Bring a large pot of salted water to a boil, add the celery root and cook until tender, approximately 30 minutes. Drain and return to the pot to the stovetop on low heat. Allow the extra bit of water to steam out. Add the milk, butter and a generous pinch of salt and mash with a potato masher until it is as smooth as you like it.
The second side to enjoy with your steak…
Sautéed cremini mushrooms. Cook these for a long time! We have sautéed crimini mushrooms quite often with chopped thyme and wine, which is wonderful. My son prefers them without the wine so I usually leave it out. This recipe is simple and slow, the flavor is vibrant and the texture is soft and delicate.
c r i m i n i m u s h r o o m s a u t é
- 1 pound cremini mushrooms, cleaned & sliced
- 1 tablespoon butter
- 1 tablespoon olive oil
- 3 cloves of minced garlic
- 2 tablespoons minced parsley
- chopped thyme (optional)
- 1/4 cup white wine (optional)
Heat the butter and oil in a medium sauté pan over medium heat. When the butter’s foaming, add the mushrooms and stir. Cook, allowing them sit in the pan for the first 5 minutes to brown, and then stirring occasionally until they soften. If you are using wine add it now and allow the liquid to evaporate. Stir in the garlic and parsley (or thyme) and continue to cook for 30 minutes on low heat until caramelized.
April 6, 2015 § 34 Comments
I just can’t stop buying cauliflower. It’s as though I am making up for lost time because for years I wouldn’t touch the stuff. There are so many delightful ways to prepare cauliflower and here’s an interesting casserole with plenty of room for modification. This particular recipe is the “full on” gluten and dairy free version. If you prefer you could replace the almond meal and nutritional yeast with parmesan cheese and breadcrumbs for a toasted crunchy top. The combination of textures and flavors in this dish are outstanding and it is suitable as a one dish meal. We used both spicy and mild Italian chicken sausage. It’s a hearty meal that doesn’t leave you feeling stuffed. Clean eating and a simple recipe.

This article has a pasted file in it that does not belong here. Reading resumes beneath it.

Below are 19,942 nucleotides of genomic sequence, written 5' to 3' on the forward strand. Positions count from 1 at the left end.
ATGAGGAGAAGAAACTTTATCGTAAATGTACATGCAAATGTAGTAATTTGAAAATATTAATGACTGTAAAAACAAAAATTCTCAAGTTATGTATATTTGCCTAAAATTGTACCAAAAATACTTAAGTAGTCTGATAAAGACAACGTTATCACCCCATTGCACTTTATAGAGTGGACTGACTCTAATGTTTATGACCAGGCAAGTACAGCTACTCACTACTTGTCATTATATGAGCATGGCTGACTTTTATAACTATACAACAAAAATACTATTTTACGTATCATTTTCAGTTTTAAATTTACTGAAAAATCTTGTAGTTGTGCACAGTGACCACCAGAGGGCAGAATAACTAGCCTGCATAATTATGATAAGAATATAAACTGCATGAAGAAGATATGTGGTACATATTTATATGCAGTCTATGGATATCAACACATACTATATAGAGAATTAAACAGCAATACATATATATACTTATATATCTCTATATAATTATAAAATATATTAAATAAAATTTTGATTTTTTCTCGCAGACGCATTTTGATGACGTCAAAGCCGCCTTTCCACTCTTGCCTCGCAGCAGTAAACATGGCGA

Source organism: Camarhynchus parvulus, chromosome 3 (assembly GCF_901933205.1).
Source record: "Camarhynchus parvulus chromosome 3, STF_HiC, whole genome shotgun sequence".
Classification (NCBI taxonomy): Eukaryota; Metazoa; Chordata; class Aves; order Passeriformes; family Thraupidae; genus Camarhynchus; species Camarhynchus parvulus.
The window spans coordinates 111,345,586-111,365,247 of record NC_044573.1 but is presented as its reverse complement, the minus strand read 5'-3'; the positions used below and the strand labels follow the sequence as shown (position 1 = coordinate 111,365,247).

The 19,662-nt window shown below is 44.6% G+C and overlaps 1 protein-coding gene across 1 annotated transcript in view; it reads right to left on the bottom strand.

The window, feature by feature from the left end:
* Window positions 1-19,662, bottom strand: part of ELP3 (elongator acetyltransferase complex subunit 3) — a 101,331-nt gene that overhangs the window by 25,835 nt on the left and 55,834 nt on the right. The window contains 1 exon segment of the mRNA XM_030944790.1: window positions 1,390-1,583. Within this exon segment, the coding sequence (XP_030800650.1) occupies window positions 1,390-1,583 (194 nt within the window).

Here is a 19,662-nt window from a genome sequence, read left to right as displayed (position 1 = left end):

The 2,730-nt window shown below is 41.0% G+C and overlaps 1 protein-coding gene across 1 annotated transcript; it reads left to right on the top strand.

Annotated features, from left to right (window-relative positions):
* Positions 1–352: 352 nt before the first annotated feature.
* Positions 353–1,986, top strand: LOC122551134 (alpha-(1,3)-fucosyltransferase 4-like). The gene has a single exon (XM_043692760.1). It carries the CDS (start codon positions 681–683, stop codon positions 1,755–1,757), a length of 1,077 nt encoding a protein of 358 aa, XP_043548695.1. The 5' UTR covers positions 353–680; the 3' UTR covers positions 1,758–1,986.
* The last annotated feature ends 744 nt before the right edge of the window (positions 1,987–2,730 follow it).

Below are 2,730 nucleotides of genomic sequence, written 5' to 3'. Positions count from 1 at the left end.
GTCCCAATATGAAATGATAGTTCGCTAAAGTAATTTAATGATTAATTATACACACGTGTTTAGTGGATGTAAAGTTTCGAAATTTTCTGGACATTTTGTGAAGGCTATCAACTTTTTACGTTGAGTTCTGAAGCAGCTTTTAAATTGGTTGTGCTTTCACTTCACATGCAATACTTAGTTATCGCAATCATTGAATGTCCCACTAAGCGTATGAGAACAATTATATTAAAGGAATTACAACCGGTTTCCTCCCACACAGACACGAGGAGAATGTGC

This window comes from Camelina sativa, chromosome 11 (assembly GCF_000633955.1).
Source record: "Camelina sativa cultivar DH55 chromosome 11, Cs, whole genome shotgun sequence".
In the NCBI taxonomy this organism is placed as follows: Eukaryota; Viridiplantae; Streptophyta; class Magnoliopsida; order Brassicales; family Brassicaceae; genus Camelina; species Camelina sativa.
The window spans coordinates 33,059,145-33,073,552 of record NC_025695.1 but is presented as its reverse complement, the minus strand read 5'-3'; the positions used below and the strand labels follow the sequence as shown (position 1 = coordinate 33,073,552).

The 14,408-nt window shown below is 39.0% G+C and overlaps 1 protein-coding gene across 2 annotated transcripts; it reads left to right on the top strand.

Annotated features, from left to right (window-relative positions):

Serve with a leafy green salad.
The recipe is from the Clean Eats cookbook written by Alejandro Junger.
I n g r e d i e n t s
- 1 medium head of cauliflower (roughly 2 pounds) cut into bite size florets
- 4 garlic cloves, minced
- 2 tablespoons extra virgin olive oil, plus a little extra for the baking dish
- 1/2 pound raw organic Italian chicken sausages, nitrate and sugar free, removed from casings
- 1 medium onion, diced
- leaves of 2 sprigs fresh thyme
- 1- 28 ounce can whole organic peeled tomatoes, drained and the liquid reserved (the reserved liquid can be omitted to achieve less tomato flavor)
- sea salt and freshly ground black pepper to taste
- 1/2 cup almond meal
- 1/4 cup nutritional yeast or you can use parmesan cheese
M e t h o d
Preheat oven to 350°F. Lightly coast a 9 x 12 baking dish with olive oil. In a large bowl, toss the cauliflower florets with half of the minced garlic and one tablespoon olive oil. Spread the cauliflower on a baking sheet and roast for approximately 20 minutes, turning them frequently. When the cauliflower is evenly browned remove from the oven and set aside.
Heat the remaining tablespoon of olive oil in a large skillet over medium high heat. Add the sausage and break it up. Cook for 10 – 12 minutes until it is cooked through and beginning to get crispy. Lower the heat to medium low and add the onions, the remaining garlic and thyme. Sauté the mixture for about 5 minutes. Crush the tomatoes and add them to the pan. Stir thoroughly, add the remaining tomato sauce, if desired, and sauté for 5 more minutes. Turn off the heat and taste. Add salt and pepper if necessary. Stir in the cauliflower.
In the prepared baking dish, distribute the cauliflower and sausage mixture evenly. In a small bowl combine the almond meal and nutritional yeast (or parmesan) and sprinkle over the casserole. Place in the oven and bake for 25 minutes. Let it stand for 5 minutes before serving.